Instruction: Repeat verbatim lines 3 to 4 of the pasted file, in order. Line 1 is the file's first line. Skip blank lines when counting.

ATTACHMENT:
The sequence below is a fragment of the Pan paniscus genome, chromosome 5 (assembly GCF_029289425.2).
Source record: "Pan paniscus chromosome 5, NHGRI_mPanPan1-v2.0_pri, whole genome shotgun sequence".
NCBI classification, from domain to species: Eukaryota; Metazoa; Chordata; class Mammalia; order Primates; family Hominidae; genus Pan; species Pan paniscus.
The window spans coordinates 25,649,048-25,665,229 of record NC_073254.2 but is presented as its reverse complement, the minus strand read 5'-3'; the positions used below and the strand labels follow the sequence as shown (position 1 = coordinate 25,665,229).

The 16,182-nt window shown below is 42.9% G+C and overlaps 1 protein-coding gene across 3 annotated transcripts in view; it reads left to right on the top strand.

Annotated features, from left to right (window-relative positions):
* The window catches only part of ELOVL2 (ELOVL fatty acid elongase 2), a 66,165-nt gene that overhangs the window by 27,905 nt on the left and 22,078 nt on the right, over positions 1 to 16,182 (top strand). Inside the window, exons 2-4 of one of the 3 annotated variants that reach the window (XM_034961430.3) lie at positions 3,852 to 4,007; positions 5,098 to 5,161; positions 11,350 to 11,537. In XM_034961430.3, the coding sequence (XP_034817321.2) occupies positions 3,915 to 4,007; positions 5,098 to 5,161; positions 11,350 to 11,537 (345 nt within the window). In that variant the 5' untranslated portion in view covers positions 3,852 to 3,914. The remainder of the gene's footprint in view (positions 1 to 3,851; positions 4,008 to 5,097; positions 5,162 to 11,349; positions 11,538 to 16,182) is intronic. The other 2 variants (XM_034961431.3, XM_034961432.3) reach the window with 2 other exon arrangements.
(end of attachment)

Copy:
NCBI classification, from domain to species: Eukaryota; Metazoa; Chordata; class Mammalia; order Primates; family Hominidae; genus Pan; species Pan paniscus.
The window spans coordinates 25,649,048-25,665,229 of record NC_073254.2 but is presented as its reverse complement, the minus strand read 5'-3'; the positions used below and the strand labels follow the sequence as shown (position 1 = coordinate 25,665,229).